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How to check the weather in Gnome Shell

In recent updates to Gnome Shell, they’ve added a built-in weather tracker, known as Gnome Weather. This tracker allows users to quickly check the temperature and weather conditions directly from the notification center or the useful Gnome Weather program. This new tracker needs to access your location to display weather so if you want to check the weather in Gnome Shell, you need to enable location data for it.

Enable location

The Gnome desktop cannot automatically detect the location of the user to tell the weather. Instead, if you’d like to check the forecast for your current from the comfort of Gnome Shell, you must configure it manually. Follow the step-by-step instructions below to set up the weather checker.

Step 1: Minimize all open programs on the Gnome Shell desktop. Then, find the date/time bar on the Gnome panel and click it with the mouse to reveal the notification tray.

Step 2: After revealing the notification tray in the Gnome panel, look to the bottom right section of it for “Weather.”

Step 3: In the “Weather” area in the Gnome notification tray, select the button that says “Select a location” with the mouse. Selecting it will open up the Gnome weather application on the desktop.

Step 4: Inside of the Gnome Weather application on the desktop, you won’t see anything because there isn’t a location set. You must set one. To do this, click on the “Places” search box.

Step 5: In the “Places” search box, write in the name of the city you live in. If you live in a small town, you may find that it does not show up in Gnome Weather. Do not worry! Type in the closest big city to your location.

For example, if you live in Pontiac, Michigan, USA, but it does not show up, you may want to type in Detroit, Michigan, USA instead, as it is nearby.

After successfully finding a location near you, Gnome Weather will display the forecast in the app on the desktop. Additionally, if you close the app, you will be able to check the weather by clicking on the date/time panel area.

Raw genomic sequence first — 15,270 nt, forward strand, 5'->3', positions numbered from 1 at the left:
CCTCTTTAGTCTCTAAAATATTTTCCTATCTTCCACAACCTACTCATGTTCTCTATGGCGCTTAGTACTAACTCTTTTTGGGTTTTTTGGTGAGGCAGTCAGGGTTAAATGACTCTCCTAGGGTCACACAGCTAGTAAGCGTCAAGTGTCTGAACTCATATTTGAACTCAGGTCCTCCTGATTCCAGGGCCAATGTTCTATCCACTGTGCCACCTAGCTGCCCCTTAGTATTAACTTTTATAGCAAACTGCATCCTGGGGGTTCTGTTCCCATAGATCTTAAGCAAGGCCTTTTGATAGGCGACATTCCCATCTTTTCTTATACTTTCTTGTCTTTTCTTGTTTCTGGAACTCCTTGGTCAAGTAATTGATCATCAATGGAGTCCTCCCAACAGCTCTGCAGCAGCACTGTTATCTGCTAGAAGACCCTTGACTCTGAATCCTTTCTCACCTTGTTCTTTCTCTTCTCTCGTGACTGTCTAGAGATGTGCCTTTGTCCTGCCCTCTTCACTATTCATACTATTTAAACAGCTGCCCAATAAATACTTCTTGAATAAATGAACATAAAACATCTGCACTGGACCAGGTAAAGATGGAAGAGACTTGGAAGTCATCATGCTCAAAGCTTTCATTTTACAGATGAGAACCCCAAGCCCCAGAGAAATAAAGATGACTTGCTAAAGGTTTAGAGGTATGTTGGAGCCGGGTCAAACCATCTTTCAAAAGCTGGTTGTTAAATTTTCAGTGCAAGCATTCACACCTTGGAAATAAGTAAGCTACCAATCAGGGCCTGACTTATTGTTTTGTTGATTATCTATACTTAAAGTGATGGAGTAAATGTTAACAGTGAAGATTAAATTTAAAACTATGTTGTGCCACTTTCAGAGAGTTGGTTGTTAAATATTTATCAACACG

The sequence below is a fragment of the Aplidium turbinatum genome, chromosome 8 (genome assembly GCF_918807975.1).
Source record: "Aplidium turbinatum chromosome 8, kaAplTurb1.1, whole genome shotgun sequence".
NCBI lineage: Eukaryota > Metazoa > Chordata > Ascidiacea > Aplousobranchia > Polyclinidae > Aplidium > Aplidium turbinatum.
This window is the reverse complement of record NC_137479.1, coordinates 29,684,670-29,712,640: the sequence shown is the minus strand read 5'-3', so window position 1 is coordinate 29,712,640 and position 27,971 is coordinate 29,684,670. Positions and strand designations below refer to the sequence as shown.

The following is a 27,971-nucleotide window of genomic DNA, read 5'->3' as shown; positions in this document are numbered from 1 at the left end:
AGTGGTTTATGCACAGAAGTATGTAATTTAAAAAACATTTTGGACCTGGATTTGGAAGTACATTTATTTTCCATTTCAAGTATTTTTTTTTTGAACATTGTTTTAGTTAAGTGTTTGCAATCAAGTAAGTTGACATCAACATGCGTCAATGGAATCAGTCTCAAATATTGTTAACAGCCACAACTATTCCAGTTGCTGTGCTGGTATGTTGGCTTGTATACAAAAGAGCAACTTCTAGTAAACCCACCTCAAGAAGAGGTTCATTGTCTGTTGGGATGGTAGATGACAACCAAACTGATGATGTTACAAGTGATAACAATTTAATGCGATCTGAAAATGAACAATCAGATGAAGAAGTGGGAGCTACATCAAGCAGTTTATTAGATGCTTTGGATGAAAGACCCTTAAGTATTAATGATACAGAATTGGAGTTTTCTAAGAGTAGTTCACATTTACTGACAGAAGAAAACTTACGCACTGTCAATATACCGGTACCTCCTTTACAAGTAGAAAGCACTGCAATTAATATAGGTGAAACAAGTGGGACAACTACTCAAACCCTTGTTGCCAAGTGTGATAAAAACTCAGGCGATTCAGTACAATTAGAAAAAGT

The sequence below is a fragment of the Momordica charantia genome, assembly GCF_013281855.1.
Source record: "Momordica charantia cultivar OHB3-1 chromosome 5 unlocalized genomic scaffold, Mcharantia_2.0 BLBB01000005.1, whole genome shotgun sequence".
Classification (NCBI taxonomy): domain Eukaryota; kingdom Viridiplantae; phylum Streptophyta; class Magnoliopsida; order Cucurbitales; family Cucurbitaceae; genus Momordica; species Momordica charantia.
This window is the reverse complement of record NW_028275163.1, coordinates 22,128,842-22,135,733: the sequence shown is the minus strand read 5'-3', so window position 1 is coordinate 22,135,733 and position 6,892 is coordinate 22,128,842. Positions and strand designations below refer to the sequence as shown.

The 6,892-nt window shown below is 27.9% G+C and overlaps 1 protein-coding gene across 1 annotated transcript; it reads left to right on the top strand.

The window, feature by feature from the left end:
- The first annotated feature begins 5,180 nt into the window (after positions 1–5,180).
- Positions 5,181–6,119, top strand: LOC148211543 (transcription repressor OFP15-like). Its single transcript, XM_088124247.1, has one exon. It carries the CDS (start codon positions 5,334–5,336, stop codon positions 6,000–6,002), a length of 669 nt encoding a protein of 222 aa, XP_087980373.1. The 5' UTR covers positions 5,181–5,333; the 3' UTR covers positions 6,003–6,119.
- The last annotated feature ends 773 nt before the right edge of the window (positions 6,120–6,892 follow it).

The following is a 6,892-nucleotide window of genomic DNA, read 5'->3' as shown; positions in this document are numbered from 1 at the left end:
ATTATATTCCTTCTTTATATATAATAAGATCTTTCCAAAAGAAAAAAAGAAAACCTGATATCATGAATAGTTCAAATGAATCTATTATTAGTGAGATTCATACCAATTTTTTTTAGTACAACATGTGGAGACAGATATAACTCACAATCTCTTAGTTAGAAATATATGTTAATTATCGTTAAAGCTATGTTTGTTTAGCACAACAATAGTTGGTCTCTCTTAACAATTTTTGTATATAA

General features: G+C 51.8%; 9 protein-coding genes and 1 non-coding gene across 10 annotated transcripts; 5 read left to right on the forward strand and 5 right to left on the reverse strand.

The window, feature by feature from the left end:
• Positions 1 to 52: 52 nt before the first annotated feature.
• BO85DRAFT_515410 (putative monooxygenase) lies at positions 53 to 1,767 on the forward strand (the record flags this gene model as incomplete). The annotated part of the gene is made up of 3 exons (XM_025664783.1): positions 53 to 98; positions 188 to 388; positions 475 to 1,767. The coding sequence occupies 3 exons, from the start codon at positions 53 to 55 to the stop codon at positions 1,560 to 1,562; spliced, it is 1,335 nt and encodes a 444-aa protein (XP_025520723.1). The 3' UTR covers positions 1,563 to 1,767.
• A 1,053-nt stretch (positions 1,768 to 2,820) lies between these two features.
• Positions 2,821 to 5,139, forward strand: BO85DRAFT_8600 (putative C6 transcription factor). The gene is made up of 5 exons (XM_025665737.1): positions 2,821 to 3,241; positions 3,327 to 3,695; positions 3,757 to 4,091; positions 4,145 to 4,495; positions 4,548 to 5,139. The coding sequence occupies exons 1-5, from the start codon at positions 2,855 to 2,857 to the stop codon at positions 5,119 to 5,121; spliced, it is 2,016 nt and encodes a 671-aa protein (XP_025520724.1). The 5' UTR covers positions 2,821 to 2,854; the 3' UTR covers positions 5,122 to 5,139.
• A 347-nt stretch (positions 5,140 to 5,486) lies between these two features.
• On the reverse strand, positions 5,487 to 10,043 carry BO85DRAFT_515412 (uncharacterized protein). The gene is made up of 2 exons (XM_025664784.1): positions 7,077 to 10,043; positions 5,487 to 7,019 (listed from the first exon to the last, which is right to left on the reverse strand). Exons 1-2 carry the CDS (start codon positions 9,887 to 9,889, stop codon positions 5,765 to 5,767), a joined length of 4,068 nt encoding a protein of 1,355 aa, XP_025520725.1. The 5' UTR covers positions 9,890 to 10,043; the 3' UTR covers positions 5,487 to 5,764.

Automatic location

Gnome Weather has a feature that can automatically detect your location. If you’re having trouble searching for a weather location near you, click “Places” and check the “Automatic location” button. It’ll do its best to find the closest location to determine the weather forecast.

Alternative – Open Weather extension

The Gnome Shell built-in weather feature wasn’t always a thing. For a long time, Gnome didn’t give users the ability to tell the current temperature for their area simply by checking the notification area. Instead, users needed to install the Open Weather extension.

With the Open Weather extension, you are able to see a fully detailed forecast of your area right in the Gnome Shell panel. You can also see daily high temps, lows, wind speed, and so much more. It really is an impressive piece of software packed into a humble Gnome Shell extension!

To start out the installation of OpenWeather, your web browser must have the Gnome Shell integrations. Go to the Gnome extension website and allow the plugin. After that, read the message on the page to install it. Alternatively, follow our in-depth guide on how to enable extension support on Firefox, Chromium, and Google Chrome browsers.

After enabling Gnome extensions support in your browser, go to the Open Weather extension page, and click the “off” slider to “on” to install the extension. From there, it should instantly pop up on the Gnome panel.

https://14um.net/wp-content/uploads/2019/10/how-to-check-the-weather-in-gnome-shell-1.png

From there, click on the extension to configure it for the location you live in.

Alternative – Terminal weather checker

If you’re a Gnome Shell user and you’re not a fan of checking the weather through the built-in weather checker feature, the Gnome Weather application, or any of the extensions we’ve covered, you’ll be happy to know that you can do it in the Linux terminal via wttr.in.

The wttr.in web page details a 3-day forecast directly in the terminal via the Curl application. To view it on your system, open up a terminal window by pressing Ctrl + Alt + T or Ctrl + Shift + T on the keyboard. Then, follow the instructions below to learn how to install the Curl program.

Ubuntu

sudo apt install curl

Debian

sudo apt-get install curl

Arch Linux

sudo pacman -S curl

Fedora

sudo dnf install curl

OpenSUSE

sudo zypper install curl

Generic Linux

Curl is available on virtually every Linux operating system out there. To install the Curl application, check your package manager for “curl” and install it the way you typically install software on the system.

After loading up the Curl application, you can check the 3-day forecast for your area by running the command below.

curl wttr.in

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